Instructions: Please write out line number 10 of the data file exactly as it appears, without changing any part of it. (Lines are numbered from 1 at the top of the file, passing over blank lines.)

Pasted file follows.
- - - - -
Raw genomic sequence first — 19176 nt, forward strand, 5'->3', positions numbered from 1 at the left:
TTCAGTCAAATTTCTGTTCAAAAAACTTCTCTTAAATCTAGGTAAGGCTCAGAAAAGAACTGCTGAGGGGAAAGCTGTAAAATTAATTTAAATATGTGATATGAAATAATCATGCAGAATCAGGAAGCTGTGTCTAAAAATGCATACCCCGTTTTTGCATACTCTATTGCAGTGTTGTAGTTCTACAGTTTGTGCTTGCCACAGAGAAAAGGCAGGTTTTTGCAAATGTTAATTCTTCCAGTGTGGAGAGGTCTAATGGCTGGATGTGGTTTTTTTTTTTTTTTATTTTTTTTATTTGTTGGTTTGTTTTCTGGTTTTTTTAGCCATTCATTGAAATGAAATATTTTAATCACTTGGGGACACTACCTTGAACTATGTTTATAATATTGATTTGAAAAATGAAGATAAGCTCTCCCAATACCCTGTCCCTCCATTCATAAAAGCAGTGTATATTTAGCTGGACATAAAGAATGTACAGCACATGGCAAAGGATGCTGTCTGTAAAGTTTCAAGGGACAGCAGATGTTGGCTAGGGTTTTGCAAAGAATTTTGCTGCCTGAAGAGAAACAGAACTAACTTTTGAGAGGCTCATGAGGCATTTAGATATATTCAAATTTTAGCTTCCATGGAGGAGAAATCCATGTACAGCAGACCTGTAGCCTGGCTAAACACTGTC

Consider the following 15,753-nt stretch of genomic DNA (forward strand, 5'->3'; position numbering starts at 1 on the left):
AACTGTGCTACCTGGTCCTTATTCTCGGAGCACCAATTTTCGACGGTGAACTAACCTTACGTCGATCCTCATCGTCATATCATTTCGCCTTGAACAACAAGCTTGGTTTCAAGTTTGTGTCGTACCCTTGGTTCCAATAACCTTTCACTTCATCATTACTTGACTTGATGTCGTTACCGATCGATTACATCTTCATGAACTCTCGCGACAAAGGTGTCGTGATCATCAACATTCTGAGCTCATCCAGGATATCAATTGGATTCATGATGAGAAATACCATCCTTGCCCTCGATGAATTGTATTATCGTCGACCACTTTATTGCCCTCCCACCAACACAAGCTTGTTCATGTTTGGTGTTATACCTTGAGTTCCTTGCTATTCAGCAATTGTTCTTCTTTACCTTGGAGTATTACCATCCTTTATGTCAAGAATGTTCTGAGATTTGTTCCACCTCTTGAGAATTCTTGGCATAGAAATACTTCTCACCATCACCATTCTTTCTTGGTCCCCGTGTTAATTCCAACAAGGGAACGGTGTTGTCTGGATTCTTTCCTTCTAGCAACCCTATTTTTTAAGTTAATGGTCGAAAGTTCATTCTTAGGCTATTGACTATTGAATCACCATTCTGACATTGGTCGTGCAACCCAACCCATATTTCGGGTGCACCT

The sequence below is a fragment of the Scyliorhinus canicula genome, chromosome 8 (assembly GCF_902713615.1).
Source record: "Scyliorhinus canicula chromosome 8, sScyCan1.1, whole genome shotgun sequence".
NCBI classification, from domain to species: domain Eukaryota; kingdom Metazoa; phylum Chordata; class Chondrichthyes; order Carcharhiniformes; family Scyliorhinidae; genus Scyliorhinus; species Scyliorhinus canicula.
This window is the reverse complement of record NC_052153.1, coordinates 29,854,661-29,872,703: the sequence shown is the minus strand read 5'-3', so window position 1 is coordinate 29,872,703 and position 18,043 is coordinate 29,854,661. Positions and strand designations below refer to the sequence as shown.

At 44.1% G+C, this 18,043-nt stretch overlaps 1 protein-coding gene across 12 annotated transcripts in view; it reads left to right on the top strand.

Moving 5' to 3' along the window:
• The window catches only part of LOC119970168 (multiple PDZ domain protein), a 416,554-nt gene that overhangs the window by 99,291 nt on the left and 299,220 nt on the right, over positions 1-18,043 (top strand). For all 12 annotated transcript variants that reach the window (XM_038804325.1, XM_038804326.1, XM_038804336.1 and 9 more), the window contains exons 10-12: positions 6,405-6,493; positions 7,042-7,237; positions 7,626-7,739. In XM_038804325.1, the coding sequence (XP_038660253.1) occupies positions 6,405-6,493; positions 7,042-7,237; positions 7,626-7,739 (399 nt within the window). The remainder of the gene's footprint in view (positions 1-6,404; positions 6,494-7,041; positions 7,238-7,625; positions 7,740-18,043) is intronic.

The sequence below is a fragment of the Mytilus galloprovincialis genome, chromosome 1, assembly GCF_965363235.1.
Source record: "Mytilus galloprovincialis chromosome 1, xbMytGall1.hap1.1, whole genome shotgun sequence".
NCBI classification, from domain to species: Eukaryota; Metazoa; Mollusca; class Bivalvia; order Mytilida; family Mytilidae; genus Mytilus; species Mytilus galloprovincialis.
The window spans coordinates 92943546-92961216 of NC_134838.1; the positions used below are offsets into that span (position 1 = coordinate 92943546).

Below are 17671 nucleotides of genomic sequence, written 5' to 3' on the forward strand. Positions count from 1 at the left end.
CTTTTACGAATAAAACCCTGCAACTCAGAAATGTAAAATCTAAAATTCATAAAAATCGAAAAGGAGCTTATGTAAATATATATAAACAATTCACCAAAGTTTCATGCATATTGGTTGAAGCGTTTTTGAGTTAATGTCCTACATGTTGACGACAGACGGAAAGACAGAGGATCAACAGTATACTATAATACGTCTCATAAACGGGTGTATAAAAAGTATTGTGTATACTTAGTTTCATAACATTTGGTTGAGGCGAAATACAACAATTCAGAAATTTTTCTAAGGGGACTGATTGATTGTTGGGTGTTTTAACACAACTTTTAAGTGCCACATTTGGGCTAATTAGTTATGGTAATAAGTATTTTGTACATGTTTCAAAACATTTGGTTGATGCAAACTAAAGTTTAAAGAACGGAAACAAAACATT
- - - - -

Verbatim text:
Moving 5' to 3' along the window: